I get an itchy tingly feeling in my throat that causes intense coughing fits at times and these are disastrous when they happen when trying to eat as I aspirate almost every time this happens. I am on a constant watch for the signs of pneumonia and during my last visit April 2nd, I was informed that the remaining Cholesteatoma that cannot be surgically removed is once again draining out of control. I have a nurse come in every second day and remove the packing that is stuffed in a new hole in the ear canal and it is beginning to look as though this could be a permanent situation for me.

So here I am not knowing what will come in the future.

Hole in the Head

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11 Replies:

  • Hey, just read your story. wow. It simply sucks doesn't it and there is little you can do but rely on an inexact science. Go see Dr. David Vernick in the Boston area, he fixed me up the last time I had my Cholesteatoma removed in 1999 and that surgery was more intense that the one I had in 1989 at 17 when the first one was removed. In 1999 at 27 yrs old he removed a good portion of my mastoid and widened my ear canal. (Knock on wood) I haven't had an ear infection since the surgery in 1999 but, it's been about 10 years - the average turn-around time for the Cholesteatoma to return sufficiently to be noticed again. I'm starting to notice pressure again. So, the routine starts. Go see the PCP, the local ENT specialist, get a CT scan, then referred to a more experienced ENT doctor. I suspect that my initial diagnosis's back when I was in the 7-10 year old range was not indepth enough to catch it, CT technology was relatively new and the condition is rare enough that the odds were against me anyway. Anyway, prior to surgery I was told about loosing my facial nerves as the tumor was growing around the facial nerve - didn't effect me there. Was never told to watch out for menigitis - figured that out on my own research on line. I feel for ya buddy. all we can do is hang in there and try to keep the monkey off our backs.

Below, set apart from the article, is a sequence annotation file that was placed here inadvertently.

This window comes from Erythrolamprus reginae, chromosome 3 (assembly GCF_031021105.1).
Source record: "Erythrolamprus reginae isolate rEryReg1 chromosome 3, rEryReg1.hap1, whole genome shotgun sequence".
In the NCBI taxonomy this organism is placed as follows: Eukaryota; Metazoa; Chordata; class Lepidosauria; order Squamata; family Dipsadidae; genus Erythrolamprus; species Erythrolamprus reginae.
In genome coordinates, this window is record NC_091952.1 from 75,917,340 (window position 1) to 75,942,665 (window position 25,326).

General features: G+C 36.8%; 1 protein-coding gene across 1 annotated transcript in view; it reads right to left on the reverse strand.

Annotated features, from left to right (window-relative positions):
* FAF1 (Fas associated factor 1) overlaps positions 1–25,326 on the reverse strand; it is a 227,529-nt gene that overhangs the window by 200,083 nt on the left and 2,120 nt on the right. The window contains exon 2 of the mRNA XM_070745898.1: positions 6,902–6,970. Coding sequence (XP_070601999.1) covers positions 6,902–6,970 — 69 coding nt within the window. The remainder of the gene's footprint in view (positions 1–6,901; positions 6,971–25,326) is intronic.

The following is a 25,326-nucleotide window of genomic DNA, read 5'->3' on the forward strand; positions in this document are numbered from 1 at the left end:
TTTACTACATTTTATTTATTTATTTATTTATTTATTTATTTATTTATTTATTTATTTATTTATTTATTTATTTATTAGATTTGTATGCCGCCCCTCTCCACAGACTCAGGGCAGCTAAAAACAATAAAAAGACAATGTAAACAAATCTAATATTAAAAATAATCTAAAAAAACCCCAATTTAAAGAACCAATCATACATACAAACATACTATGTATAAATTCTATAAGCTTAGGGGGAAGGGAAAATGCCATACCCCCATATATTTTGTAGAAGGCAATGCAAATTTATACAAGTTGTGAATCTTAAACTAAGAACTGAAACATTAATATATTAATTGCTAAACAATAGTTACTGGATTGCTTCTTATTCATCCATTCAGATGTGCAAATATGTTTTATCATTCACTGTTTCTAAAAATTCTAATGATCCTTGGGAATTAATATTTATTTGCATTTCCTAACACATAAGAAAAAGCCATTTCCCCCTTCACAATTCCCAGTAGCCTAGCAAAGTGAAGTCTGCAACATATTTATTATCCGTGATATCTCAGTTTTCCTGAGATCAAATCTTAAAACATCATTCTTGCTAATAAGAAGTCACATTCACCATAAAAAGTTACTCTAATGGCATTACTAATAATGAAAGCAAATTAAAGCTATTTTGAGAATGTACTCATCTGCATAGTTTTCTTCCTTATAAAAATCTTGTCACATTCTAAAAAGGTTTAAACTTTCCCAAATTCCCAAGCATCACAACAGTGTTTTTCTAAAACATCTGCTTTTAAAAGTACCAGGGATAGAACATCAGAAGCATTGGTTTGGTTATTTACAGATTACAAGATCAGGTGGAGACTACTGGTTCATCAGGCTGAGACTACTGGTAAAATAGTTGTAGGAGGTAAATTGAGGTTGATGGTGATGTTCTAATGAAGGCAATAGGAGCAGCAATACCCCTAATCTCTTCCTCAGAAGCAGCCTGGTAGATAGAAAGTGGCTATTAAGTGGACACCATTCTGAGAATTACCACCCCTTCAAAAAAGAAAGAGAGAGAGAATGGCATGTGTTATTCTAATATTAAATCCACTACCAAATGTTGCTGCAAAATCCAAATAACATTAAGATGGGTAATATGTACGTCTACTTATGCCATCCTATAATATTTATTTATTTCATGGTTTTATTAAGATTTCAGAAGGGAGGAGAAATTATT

Anonymous 42789 Replies
    • October 21, 2007
    • 11:54 AM
    • 0